The Center for China Studies is among China’s most influential think-tanks, and its China Studies Reports are read at the highest levels of government. Now for the first time, the most important of these reports is collected in book form in English, providing a fascinating insight into the challenges and opportunities for Chinese development and the government’s thinking on economic and social issues. Including comparative studies with developed and developing nations, analysis of past economic performance and future trends, and effects of demographic shifts such as population ageing and urbanization, this book is an essential collection of research and includes notes made by central party leaders. Compiled by the founder of the Center for China Studies, one of the country’s leading economists, this book is key to understanding Chinese development and the likely future path of government policy.
This volume treats “China” first and foremost as an evolving and imagined geographical entity. The contributors explore China's last five hundred years of history using geography as a lens through which to approach such issues as sports, ethnography, cartography, religion, elite and popular culture, transnational networking, urban planning, and politics.
China’s transformation from a poor and underdeveloped country into a global market power has profoundly altered its socioeconomic power relations with the other countries in the Greater China region, namely, Taiwan and Hong Kong. Indeed, this economic shift has resulted in the massive flow of capital and people from Taiwan as well as Hong Kong to China, to seek business opportunities and new lifestyles. These flows have in turn completely transformed longstanding borderlines in the region. This book examines the transformation of Taiwan and Hong Kong’s socioeconomic relationships with China as their economies have become more deeply integrated into Greater China. Across three key sections, it explores the impact of increasing social interaction and the shrinking of existing borderlines to ask whether these changes will bring about a convergence of identity among the people involved. "Production" examines how investments from Taiwan and Hong Kong to China have transformed production networks; "Community" explores the impact of cross-boundary mobility and the integration of migrants into Chinese communities; and finally, "Identity" engages with what is one of the most important issues in contemporary Taiwanese society. Border Crossing in Greater China contributes not only to theoretical debates on border crossing issues, but also provides valuable insights on the practical concerns regarding social and political integration and tensions in the region. As such, it will be of great interest to students and scholars of Taiwan studies, Chinese studies, Chinese society and Chinese economics.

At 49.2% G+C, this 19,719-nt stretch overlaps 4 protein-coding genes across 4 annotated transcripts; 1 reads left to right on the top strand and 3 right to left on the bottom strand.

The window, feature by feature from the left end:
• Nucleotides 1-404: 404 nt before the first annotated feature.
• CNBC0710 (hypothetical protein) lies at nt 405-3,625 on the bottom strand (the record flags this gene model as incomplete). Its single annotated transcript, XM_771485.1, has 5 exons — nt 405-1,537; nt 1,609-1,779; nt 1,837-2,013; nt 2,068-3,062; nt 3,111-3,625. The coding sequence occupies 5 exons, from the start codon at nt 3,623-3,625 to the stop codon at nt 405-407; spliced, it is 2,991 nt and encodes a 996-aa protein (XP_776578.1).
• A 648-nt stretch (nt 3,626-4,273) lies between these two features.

This book offers a unique contribution to the burgeoning field of Chinese historical geography. Urban transformation in China constitutes both a domestic revolution and a world-historical event. Through the exploration of nine urban sites of momentous change, over an extended period of time, this book connects the past with the present, and provides much-needed literature on city growth and how they became complex laboratories of prosperity. The first part of this book puts Chinese urban changes into historical perspective, and probes the relationship between nation and city, focusing on Shanghai, Beijing and Changchun. Part two deals with the relationship between history and modernity, concentrating on Tunxi, a traditional trade center of tea, New Villages in Shanghai and street names in Taipei and Shanghai. Part three showcases the complexities of urban regeneration vis-à-vis heritage preservation in cities such as Datong, Tianjin and Qingdao. This book offers an innovative interdisciplinary and international perspective, which will be of interest to students and scholars of Chinese urban studies, as well Chinese politics and society.